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February 11, 2014 / Jett

Anomia Review


AnomiaIt’s always a good idea to have quality party games handy. In the past, classics like Scattegories and Pictionary have dominated the space for ages, but as board games continue to grow in popularity and mature with interesting gameplay mechanics, the party game genre is also growing with it. Anomia is one such title that is very different from anything else I’ve played. But is it good enough to break out when your parents are over?

Anomia is a very easy game to set up and teach. You start off by setting up two decks at the centre of the table. Each player takes one card off the top of the deck of their choice and displays it in front of them. Each card have has a noun and a symbol on it. If someone reveals a card with the same symbol as someone else, they must quickly name an example of the other person’s noun before their opponent names an example of theirs to score the point.

photo 2Let’s use the above image as an example. Player A draws Laundry Detergent. Then Player B draws Broadway Musical. Player A must now name a Broadway musical while player B must name a brand of laundry detergent. It’s a neat gameplay mechanic that will lead to many hilarious situations and the blurting out of random jibberish.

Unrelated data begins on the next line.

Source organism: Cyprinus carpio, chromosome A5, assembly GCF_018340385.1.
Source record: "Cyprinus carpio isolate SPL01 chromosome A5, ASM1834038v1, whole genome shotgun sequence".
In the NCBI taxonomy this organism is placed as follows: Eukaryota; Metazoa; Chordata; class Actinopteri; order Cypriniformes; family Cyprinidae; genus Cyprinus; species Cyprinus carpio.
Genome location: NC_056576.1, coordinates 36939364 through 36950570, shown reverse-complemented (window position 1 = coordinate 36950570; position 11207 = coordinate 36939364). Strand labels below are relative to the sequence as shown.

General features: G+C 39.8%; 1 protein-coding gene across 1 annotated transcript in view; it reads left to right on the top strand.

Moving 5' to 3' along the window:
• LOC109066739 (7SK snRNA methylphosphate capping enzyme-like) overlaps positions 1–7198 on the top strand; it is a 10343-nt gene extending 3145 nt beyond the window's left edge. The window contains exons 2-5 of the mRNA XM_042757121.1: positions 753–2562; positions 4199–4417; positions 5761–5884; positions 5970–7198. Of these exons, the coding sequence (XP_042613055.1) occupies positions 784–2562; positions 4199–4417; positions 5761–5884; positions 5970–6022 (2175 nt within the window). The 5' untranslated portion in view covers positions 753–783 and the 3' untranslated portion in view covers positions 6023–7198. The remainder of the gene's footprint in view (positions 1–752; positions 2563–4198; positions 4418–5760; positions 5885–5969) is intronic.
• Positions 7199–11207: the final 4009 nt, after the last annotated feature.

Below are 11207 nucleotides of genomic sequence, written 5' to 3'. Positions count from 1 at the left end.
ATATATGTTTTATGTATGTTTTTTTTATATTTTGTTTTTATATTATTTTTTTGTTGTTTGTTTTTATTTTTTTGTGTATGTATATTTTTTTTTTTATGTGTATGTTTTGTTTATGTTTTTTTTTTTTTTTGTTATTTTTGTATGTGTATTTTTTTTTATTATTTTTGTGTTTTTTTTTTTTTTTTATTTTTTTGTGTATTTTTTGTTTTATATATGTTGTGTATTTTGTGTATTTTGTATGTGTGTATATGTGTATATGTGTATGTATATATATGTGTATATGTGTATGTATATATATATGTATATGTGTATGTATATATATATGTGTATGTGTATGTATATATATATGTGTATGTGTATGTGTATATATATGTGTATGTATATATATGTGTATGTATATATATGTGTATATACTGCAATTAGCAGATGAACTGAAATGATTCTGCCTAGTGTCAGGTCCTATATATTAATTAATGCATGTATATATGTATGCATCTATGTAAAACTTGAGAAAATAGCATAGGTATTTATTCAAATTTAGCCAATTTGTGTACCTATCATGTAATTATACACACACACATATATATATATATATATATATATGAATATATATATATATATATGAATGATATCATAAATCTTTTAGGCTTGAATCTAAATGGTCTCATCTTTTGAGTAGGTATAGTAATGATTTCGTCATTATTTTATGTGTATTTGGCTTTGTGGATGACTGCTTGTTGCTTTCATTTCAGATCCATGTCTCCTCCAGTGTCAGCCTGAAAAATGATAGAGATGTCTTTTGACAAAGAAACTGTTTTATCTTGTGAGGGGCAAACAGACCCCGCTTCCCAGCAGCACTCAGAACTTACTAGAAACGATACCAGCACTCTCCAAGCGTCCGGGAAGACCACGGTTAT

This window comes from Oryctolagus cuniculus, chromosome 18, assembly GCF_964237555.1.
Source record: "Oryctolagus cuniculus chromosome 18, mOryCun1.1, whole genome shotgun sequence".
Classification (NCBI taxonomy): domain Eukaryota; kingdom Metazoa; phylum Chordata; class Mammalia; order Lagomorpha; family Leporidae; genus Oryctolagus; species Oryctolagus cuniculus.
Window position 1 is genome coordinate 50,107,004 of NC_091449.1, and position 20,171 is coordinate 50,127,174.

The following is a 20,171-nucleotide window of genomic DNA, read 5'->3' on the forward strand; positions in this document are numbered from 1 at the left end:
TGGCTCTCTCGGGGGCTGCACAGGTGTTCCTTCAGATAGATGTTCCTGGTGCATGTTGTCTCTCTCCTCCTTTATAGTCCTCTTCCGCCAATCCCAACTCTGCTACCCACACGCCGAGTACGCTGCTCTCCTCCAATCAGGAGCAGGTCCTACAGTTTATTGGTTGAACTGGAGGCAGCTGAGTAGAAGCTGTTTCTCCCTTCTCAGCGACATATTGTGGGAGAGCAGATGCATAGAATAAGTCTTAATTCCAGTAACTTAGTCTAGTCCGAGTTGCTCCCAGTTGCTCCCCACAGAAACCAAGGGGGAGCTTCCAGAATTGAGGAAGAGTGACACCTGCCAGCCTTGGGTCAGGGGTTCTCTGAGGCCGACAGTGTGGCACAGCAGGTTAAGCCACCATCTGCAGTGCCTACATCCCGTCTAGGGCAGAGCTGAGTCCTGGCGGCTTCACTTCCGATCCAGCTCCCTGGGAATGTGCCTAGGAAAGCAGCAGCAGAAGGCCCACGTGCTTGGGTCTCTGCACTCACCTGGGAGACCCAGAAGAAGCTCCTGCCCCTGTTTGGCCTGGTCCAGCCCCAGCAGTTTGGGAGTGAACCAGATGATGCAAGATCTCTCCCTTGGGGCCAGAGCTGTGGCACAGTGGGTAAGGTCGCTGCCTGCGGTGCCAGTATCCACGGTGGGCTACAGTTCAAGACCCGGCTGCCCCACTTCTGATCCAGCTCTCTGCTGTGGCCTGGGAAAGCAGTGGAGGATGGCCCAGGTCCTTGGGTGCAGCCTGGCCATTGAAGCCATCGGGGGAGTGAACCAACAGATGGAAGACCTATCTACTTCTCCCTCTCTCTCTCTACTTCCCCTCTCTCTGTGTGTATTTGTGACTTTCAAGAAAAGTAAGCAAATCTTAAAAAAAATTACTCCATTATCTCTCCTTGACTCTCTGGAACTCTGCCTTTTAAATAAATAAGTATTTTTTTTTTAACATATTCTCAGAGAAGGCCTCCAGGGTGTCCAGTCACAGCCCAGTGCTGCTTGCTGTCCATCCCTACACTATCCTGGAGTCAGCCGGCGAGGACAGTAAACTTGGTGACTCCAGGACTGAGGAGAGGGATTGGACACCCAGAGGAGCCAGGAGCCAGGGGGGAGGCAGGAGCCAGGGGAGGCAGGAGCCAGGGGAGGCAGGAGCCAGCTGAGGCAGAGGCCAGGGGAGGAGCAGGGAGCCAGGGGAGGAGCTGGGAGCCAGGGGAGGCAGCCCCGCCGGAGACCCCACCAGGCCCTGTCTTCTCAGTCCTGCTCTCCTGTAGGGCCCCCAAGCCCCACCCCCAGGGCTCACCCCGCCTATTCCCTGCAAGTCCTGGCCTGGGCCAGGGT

This game makes a great first impression. Our first few plays with it were really fun and worked well with a casual audience. However, its staying power is highly suspect. Once you’ve played through the decks once, people will start to have a go-to answer for every card. It’s a sound strategy for winning the game, but it undermines the core experience. As such, this one burns out far quicker than it should.

I like the core concept behind Anomia, but it also dies by the same principle that makes the game tick. Once players have come up with their go-to answers, then there isn’t much incentive to play. If you can break this out at enough occasions with fresh faces, you’ll likely get your $10 worth. It’s definitely worth playing, but it’s short shelf life may make it hard to justify a purchase.


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